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Call of the wild

In partnership with Globus

Wednesday, April 1st 2020, 5:20 am - The benefits of wildlife tourism

GETTY IMAGES: Lioness and cub Courtesy: Getty Images

Travelling and dilemmas pair like peanut butter and jelly – from the simple, how much do you tip service staff, to the ethical, do you show compassion to a panhandler? With the increase in wildlife tourism, travellers have a new dilemma. Do you support it or avoid it?

Images of a tourist posing with a tranquillized tiger or riding a beaten down elephant have damaged the category. But these are not authentic experiences. And unlike trying to figure out if a panhandler is a scam artist or in need of help, a traveller can quickly identify respectable wildlife tourism organizations in a travel category rich with benefits.

The planet has reached a tipping point where animals appear on an endangered or extinction list at a worrying rate. It’s up to us to reverse this trend by changing how we interact with animals to guarantee their survival. Just like onions, carrots and celery are the holy trinity in French cooking, choosing a wildlife tourism organization should uphold nature’s holy trinity – to conserve, protect and enhance the lives of fauna.

Sponsorship: Globus Courtesy of Globus

Arguably, supporting nature instead of impeding it is the most significant benefit of wildlife tourism. Nothing beats the experience of an elephant wandering through your base camp or seeing a tiger in its natural habitat. It’s through these experiences that wildlife tourism has the added value of educating travellers about pertinent environmental issues that go beyond the recycle box. A trustworthy travel host will explain the steps they are taking to protect nature’s living space.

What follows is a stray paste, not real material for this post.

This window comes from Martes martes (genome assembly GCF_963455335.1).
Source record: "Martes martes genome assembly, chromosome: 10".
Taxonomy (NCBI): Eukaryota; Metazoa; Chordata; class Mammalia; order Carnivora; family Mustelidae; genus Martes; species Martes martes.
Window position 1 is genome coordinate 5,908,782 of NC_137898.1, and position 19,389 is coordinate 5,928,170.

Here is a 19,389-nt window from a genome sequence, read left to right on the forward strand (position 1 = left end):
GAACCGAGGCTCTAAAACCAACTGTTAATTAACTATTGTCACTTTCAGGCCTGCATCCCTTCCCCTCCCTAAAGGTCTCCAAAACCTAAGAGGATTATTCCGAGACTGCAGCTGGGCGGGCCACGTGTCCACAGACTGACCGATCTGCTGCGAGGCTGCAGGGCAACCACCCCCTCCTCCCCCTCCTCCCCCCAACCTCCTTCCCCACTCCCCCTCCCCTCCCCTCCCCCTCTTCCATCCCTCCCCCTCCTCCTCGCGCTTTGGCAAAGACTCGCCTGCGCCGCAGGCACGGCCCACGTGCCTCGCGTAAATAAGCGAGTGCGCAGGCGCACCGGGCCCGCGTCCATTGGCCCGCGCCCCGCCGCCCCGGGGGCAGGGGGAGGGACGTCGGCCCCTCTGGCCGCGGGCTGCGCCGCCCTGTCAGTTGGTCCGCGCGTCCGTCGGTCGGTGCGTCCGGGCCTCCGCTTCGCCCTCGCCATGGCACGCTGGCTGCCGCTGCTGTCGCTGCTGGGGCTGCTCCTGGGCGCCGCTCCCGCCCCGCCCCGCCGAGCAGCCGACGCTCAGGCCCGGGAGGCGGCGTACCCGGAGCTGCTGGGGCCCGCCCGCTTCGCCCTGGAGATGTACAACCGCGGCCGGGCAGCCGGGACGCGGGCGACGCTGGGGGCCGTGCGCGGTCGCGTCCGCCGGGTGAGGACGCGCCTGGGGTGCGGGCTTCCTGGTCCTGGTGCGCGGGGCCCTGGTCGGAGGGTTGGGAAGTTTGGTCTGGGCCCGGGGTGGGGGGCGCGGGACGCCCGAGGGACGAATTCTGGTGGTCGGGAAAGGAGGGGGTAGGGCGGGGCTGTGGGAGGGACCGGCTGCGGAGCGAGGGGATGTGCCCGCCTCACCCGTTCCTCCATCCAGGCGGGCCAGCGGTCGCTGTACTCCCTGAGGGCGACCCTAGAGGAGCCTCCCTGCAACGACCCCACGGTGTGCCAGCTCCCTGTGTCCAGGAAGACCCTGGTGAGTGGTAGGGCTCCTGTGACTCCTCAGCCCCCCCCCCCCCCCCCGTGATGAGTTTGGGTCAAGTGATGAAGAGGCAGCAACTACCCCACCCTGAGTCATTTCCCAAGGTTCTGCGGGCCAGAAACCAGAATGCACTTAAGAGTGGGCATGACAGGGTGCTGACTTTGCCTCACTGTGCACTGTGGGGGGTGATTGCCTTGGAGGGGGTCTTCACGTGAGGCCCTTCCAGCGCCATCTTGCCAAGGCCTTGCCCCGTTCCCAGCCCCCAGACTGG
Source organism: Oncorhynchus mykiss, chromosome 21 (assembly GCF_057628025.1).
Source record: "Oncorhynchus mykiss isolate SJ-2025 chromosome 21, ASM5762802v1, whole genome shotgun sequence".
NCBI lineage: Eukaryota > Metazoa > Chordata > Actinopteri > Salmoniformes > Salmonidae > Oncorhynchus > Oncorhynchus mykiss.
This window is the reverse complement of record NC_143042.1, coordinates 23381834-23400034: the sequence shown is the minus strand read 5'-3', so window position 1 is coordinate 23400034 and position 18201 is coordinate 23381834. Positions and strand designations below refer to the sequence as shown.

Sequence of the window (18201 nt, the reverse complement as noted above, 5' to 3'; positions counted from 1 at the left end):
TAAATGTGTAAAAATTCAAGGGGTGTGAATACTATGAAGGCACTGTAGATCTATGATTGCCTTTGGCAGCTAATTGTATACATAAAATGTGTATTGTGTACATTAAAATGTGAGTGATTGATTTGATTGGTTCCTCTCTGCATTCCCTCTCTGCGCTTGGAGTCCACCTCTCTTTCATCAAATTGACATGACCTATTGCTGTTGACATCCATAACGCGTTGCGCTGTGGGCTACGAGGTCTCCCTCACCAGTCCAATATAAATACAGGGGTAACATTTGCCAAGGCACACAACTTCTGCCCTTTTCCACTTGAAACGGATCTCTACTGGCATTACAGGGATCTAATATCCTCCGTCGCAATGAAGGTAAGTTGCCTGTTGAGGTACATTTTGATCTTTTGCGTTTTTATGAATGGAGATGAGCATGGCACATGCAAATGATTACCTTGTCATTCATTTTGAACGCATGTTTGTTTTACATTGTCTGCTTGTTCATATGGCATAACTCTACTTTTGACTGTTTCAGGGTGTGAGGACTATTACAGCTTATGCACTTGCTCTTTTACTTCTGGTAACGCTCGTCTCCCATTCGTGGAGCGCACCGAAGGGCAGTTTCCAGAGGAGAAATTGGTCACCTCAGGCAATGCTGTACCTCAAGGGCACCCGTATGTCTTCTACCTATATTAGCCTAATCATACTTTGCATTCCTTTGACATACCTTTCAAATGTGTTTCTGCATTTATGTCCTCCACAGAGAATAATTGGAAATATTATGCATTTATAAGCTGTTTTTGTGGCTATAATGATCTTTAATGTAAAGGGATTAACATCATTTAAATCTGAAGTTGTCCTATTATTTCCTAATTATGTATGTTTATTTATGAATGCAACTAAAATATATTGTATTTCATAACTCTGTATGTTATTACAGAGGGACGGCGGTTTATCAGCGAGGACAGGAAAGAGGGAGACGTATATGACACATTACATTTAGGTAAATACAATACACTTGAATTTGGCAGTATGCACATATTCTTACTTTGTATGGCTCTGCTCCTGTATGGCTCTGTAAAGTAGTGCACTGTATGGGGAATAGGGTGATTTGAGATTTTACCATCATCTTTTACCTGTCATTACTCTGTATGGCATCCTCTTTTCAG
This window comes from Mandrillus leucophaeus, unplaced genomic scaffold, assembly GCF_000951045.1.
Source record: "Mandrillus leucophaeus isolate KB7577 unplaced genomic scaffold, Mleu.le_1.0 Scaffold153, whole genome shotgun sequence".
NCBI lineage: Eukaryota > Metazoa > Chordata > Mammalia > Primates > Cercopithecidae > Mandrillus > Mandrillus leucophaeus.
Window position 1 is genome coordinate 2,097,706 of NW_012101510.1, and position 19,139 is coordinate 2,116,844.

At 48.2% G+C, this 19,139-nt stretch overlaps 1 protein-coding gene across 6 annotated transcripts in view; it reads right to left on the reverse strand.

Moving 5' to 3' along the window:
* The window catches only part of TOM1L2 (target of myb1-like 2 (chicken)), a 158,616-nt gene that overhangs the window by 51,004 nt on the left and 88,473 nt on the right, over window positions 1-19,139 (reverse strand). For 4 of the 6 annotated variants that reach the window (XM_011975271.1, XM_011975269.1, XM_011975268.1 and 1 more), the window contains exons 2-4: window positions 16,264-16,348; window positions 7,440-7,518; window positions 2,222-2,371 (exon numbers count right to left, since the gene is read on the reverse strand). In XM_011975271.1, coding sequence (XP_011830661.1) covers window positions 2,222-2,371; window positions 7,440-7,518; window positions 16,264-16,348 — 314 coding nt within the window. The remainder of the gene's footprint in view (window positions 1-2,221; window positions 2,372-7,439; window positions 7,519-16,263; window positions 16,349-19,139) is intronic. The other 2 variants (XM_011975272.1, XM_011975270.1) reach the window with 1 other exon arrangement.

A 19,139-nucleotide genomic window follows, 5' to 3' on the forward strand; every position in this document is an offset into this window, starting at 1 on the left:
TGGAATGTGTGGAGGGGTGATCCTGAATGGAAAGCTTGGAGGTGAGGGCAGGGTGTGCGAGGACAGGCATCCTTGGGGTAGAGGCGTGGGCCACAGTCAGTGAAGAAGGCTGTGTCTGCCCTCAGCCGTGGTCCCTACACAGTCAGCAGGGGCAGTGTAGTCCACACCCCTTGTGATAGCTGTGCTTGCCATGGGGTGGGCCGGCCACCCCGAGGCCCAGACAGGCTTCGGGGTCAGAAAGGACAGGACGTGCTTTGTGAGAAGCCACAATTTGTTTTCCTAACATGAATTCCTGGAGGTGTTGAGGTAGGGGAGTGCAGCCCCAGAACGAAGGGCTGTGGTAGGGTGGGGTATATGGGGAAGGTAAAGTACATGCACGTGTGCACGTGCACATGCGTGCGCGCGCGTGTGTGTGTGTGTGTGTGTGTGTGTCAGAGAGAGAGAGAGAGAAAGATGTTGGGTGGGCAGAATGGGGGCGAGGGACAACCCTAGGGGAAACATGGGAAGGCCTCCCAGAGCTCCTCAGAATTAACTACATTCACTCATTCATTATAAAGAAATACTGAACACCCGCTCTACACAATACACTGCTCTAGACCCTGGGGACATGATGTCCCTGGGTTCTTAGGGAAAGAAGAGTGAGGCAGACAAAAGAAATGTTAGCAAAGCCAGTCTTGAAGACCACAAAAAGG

This could be through environmental management or having a conversation about preserving the habitat while setting up safe poacher-free sanctuaries. Tour organizers should be transparent with these initiatives, if they don’t mention, then ask. Look at Globus for instance, “We ensure all tour interactions with wildlife conserves their health, safety and long-term viability,” explains Chris Jones of Globus. “We really take pride in ensuring that nature’s wonders are kept intact for future generations to enjoy.”

Nature is also good for you. There’s a reason why stop and smell the roses is a cliché. Vacationing in nature is a makeover for the brain. Many psychologists theorize that it has a mental healing effect. To test this, look at a picture of a natural setting. Do you feel pounds of stress melting away?

GLOBUS: Tourism, Africa (sponsored) Courtesy of Globus

Wildlife tourism also supports low-income communities by opening doors to better employment for locals. It takes the gun from a potential poacher’s hands and replaces it with education. They become the protector instead of the neglector, giving those rare beautiful animals a chance to fight for their survival naturally.

There are also cause and effect benefits. When governments see the economic payback of their own wildlife, the effect is an incentive to conserve it. Our desire to see these animals while practicing responsibility is a significant factor in government’s finding the resources to save them.

Responsible wildlife tourism is an experience that alters the way humans interact with wildlife. By supporting it, you are doing your part to change the perception from “see it while you can” to, “see it now so future generations can.” Just remember to pack according to the weather and bring extra sunscreen. You need to be protected too.

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